ISSN (Print) - 0012-9976 | ISSN (Online) - 2349-8846

A+| A| A-

Towards a Theorisation of Emerging New Sociality in Western Uttar Pradesh

Badalta Gaon, Badalta Dehat: Nayi Samajikta ka Uday by Satendra Kumar, Oxford University Press, 2018; pp xxii + 156, `275 (paperback).

For Delhiites, the image of the loud-mouthed uncouth (sub)urban men showing off their posh sedan or SUV with Jat Pride stuck in the rear glass is as symbolic an image as Rashtrapati Bhavan. It is the immediate volatile social power, often imagined, with which one comes into regular and fleeting contacts in stark contrast to the domineering politicoadministrativediplomatic power that is solidly fenced away and predictably indifferent. Stung by its power, one unapologetically tends to stretch this perception over the entire National Capital Region creating an unsettling image of barbarous prosperity. And the urban middle class and upper class of Delhi had been ever ready to savour and sell this image.

The short but comprehensive account brought out by Satendra Kumar in his Badalta Gaon, Badalta Dehat (Changing Village, Changing Countryside) offers a refreshing corrective to this urban common sense by revealing the multiple struggles, deprivations that actually take place in the rural western Uttar Pradesh (UP). Summarised from a research carried for almost two decades in Khanpur village near Meerut, the monograph throws light on the evolving caste, gender, property, and communal relations in the region through multiple case studies. Using a political economy approach it shows how only a tiny majority have accrued most of the benefits of the economic growth while most have had to constantly struggle to maintain a decent life amidst growing conflicts of identity and morality. The book argues for fresh concepts and perspectives to understand the ruralurban continuum and interdependence unfolding in contemporary India. It provides a timely critical overview into the sociopolitical processes of a region that is the melting point of communal polarisation and farmers protests.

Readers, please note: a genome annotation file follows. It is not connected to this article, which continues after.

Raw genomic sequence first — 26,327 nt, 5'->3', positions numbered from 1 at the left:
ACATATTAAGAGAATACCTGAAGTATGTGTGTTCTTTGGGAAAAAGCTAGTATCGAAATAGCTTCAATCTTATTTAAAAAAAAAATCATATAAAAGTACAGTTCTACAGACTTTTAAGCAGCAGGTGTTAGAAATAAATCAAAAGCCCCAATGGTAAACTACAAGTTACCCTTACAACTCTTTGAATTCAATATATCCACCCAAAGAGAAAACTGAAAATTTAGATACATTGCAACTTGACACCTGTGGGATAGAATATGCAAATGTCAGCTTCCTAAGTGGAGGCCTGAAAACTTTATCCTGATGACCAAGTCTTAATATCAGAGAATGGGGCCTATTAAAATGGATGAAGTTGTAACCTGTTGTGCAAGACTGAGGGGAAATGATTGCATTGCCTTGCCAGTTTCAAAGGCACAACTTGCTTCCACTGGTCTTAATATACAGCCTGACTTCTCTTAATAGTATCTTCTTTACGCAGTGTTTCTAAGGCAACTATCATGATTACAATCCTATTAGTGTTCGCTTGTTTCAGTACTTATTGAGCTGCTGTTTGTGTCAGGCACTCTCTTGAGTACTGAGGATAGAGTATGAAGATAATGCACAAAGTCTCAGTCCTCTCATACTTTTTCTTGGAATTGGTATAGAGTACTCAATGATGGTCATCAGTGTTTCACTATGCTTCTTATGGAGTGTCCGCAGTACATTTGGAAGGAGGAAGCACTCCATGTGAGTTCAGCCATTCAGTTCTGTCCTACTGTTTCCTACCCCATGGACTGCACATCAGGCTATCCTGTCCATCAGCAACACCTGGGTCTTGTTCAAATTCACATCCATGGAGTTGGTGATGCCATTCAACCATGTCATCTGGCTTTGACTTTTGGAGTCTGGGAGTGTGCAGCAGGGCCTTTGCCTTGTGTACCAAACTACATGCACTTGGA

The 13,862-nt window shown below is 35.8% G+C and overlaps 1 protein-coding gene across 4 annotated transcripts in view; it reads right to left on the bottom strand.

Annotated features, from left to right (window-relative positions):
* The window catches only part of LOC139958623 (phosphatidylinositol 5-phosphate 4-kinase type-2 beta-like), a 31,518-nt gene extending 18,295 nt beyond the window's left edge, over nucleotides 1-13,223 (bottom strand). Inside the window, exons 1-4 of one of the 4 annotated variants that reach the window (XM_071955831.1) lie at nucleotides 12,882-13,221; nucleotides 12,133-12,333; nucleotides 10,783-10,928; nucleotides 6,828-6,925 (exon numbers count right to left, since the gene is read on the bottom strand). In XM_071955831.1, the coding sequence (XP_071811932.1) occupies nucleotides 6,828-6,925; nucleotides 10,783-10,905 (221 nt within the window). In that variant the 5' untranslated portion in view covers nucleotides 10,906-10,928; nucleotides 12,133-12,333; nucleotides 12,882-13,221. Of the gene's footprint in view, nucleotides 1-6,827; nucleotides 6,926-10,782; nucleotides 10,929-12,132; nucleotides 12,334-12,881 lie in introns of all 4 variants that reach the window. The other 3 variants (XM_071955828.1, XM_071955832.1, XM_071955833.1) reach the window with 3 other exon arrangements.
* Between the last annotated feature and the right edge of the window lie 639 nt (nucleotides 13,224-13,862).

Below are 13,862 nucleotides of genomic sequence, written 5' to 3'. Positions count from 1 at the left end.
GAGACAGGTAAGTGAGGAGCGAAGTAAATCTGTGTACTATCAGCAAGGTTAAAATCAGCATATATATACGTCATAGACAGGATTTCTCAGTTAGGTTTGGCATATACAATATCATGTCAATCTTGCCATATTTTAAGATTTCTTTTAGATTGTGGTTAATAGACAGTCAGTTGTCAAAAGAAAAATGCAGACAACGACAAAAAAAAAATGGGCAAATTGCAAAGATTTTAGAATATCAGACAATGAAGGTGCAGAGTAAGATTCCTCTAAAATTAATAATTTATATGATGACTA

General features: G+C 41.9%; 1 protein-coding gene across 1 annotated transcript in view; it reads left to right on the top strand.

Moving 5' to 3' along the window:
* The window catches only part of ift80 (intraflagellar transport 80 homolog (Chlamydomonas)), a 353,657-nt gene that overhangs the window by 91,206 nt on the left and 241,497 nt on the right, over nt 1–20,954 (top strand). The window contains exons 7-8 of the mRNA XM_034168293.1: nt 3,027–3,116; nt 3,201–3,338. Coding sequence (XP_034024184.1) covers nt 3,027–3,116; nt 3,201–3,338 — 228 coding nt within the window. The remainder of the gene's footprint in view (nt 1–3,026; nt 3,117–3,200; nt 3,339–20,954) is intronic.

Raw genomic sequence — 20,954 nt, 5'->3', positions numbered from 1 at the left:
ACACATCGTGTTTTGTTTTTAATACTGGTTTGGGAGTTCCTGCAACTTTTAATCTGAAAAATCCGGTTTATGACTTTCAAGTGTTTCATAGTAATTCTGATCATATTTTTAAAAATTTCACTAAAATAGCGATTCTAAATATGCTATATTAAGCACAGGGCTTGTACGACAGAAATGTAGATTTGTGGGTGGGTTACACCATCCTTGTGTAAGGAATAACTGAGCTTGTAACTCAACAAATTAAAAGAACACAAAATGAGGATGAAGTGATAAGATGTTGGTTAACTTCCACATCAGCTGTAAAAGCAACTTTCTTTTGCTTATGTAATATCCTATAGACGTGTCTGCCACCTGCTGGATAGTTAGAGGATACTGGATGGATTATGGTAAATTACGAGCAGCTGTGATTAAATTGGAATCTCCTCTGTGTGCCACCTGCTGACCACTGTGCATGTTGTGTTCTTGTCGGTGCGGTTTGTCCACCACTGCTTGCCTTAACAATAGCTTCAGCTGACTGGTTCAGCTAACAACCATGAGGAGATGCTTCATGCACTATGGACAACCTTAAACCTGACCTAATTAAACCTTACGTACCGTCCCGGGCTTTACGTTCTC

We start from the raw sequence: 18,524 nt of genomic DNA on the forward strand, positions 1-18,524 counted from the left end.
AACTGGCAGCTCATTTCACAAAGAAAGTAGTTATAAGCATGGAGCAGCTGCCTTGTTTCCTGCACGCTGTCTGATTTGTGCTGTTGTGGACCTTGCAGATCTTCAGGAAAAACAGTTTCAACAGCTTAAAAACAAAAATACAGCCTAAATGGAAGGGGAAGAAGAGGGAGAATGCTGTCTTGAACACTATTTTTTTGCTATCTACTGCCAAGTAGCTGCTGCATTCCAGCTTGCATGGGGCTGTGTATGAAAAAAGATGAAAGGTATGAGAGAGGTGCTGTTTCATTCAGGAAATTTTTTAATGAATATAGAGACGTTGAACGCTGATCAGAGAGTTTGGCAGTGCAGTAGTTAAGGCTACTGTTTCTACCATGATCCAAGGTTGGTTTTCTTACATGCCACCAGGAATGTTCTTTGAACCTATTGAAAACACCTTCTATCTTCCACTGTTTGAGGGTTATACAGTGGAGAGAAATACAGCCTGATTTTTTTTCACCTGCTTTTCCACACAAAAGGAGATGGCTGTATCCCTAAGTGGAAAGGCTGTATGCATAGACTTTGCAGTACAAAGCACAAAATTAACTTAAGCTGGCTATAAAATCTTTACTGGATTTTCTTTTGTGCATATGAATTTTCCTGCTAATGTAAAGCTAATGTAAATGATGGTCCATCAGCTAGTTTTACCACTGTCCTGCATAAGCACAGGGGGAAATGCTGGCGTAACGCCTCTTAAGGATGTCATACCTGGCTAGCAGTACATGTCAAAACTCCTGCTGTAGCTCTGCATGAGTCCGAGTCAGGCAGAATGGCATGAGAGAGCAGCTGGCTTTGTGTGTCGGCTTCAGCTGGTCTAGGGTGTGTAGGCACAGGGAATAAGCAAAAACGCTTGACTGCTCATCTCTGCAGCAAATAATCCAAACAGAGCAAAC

Dear Reader,

To continue reading, become a subscriber.

Explore our attractive subscription offers.

Click here


To gain instant access to this article (download).

INR 59

(Readers in India)

$ 6

(Readers outside India)

Published On : 20th Jan, 2024

Support Us

Your Support will ensure EPW’s financial viability and sustainability.

The EPW produces independent and public-spirited scholarship and analyses of contemporary affairs every week. EPW is one of the few publications that keep alive the spirit of intellectual inquiry in the Indian media.

Often described as a publication with a “social conscience,” EPW has never shied away from taking strong editorial positions. Our publication is free from political pressure, or commercial interests. Our editorial independence is our pride.

We rely on your support to continue the endeavour of highlighting the challenges faced by the disadvantaged, writings from the margins, and scholarship on the most pertinent issues that concern contemporary Indian society.

Every contribution is valuable for our future.